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The NHS: a dysfunctional family?

GPs are part of the NHS Family, which bring to mind images of contented parents and children sitting in a warm room by the open fire listening to the Queens Christmas message. But what happens when it goes wrong?

Dr GY came to see me this week, in a state of frustration. Back in 2006 Dr GY had a notification suggesting he had been overpaid by his PCT, but no explanation offered.

On his behalf, we wrote to the finance officer at his PCT and asked for clarification, and for four years, despite our reminders getting firmer and firmer we never received a reply. Late last year, still without any explanation or warning they deducted the overpayment – a significant amount. Our requests for an explanation continued to be ignored. We wrote to the director of finance (no reply) and then to the chief executive (no reply). Total family breakdown.

Cue supernanny. With limited options left, we asked the local MP to get involved, which proved effective. She insisted the PCT have a meeting with Dr GY and ourselves. Supernanny gets her way, the meeting is held, but promises made to pass on detailed information are not fulfilled.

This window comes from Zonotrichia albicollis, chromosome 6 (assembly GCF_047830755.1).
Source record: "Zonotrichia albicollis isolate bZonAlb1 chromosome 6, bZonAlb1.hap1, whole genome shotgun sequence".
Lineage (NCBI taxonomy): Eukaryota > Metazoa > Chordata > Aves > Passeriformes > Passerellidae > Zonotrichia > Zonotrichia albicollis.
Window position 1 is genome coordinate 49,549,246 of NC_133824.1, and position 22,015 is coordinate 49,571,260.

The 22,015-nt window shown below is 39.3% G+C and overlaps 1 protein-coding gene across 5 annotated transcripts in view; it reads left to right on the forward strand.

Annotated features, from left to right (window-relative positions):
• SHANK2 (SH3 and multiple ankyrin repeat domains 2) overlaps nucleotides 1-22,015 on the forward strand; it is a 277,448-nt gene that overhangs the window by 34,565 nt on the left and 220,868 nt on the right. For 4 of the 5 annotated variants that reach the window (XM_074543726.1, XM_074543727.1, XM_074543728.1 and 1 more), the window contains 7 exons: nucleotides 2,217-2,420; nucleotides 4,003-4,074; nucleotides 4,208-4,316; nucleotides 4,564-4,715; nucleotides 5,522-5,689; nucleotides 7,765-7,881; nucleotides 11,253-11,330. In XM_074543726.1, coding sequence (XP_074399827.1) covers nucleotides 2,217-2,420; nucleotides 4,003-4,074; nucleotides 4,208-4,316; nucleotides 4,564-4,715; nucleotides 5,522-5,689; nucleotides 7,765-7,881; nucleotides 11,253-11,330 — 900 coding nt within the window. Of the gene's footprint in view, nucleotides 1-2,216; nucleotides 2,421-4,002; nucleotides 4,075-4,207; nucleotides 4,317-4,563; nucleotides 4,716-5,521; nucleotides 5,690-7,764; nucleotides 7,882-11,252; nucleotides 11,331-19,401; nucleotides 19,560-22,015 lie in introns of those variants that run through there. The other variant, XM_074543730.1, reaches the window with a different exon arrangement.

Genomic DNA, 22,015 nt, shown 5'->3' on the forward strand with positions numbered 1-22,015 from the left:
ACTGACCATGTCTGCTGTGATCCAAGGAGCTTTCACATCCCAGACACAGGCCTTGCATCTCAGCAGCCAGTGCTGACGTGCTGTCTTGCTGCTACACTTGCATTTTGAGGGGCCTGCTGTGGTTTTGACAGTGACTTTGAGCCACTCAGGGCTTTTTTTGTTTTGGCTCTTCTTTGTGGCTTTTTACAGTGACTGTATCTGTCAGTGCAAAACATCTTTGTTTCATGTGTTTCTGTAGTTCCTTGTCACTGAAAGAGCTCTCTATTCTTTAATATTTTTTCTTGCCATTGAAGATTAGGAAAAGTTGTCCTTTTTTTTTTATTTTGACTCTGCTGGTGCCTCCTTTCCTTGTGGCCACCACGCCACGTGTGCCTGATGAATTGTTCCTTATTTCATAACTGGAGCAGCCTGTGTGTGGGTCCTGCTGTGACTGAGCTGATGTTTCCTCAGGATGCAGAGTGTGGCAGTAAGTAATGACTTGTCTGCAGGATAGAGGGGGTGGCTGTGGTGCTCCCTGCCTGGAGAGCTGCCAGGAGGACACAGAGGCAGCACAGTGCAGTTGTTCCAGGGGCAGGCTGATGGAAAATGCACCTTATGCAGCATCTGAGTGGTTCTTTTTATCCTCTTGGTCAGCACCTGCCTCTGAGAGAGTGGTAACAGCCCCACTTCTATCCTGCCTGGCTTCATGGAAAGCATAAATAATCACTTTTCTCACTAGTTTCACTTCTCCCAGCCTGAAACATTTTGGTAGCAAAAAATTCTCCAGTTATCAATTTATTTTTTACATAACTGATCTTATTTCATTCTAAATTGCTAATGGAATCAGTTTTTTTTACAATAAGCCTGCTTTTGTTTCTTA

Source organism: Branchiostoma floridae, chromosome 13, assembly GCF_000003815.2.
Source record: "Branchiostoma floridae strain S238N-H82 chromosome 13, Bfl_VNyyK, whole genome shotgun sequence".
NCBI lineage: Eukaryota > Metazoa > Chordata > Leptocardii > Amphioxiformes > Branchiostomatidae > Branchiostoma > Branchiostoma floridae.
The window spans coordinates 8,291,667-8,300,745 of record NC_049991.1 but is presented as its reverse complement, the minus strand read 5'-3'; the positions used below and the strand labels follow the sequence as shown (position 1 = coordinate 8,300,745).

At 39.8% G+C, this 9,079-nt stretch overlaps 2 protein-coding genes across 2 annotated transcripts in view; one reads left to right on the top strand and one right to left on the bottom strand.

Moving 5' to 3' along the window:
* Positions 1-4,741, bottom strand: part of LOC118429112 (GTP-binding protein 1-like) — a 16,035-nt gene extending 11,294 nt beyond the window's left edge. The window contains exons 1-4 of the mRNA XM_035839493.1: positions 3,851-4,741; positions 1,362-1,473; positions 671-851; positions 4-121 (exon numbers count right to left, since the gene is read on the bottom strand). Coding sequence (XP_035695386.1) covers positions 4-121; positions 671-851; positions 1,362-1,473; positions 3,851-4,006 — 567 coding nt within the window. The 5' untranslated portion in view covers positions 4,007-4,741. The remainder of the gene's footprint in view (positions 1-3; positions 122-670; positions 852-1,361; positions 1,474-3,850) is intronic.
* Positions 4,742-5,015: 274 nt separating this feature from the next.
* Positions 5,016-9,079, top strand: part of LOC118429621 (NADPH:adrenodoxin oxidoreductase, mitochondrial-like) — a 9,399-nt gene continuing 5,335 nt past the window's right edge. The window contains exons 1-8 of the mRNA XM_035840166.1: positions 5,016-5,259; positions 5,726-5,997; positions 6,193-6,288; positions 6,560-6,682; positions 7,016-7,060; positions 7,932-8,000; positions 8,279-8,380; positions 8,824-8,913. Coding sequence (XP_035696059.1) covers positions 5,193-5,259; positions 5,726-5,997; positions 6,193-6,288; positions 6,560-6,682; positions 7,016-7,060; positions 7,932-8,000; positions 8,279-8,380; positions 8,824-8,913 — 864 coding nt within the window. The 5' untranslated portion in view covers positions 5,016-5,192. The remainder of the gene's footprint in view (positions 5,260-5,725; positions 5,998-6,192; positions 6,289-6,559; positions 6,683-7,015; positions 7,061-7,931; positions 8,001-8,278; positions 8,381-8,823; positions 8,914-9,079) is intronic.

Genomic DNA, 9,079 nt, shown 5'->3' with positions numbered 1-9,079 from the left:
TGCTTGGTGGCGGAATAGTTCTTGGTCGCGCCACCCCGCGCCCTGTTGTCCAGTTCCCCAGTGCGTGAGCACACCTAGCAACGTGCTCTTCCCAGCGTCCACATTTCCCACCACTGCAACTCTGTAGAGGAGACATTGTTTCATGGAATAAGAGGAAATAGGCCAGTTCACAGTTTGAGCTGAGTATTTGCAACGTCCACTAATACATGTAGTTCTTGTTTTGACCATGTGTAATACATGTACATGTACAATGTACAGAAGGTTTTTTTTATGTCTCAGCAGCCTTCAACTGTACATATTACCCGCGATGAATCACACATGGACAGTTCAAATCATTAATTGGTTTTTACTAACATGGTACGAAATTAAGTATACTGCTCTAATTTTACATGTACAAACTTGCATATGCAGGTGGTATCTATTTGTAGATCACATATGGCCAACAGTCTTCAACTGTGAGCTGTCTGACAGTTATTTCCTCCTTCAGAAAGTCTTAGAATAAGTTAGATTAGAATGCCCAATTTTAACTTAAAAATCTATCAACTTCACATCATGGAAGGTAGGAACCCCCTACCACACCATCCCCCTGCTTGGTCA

So this week, Dr GY reveals the PCT have made another unexplained clawback to his finances, and wants to know where he goes from here.

Take a step back here. This is a good GP offering a good service to his patients but he is being treated with contempt by the PCT.

So to answer his question, where do we go from here? One of the implications of being part of the NHS family is that one member cannot sue another. Instead, difficulties have to be referred to the NHS Litigation Authority (see www.nhsla.com/FHSAU/ for more information). I suppose the equivalent of Family Therapy up in Harrogate.

The problem is that Dr GY believes that if he takes this further and upsets the PCT more, they will be more difficult and punitive and so has backed off taking this further.

He is going to reluctantly put up with the PCT's actions. It’s a shame, and actually in this case, the PCT should be ashamed.

There was a time when PCTs and their officers worked with GPs, sitting effectively at the same side of the family table, but there are more and more examples of broken promises and adversarial relationships. That time has gone.

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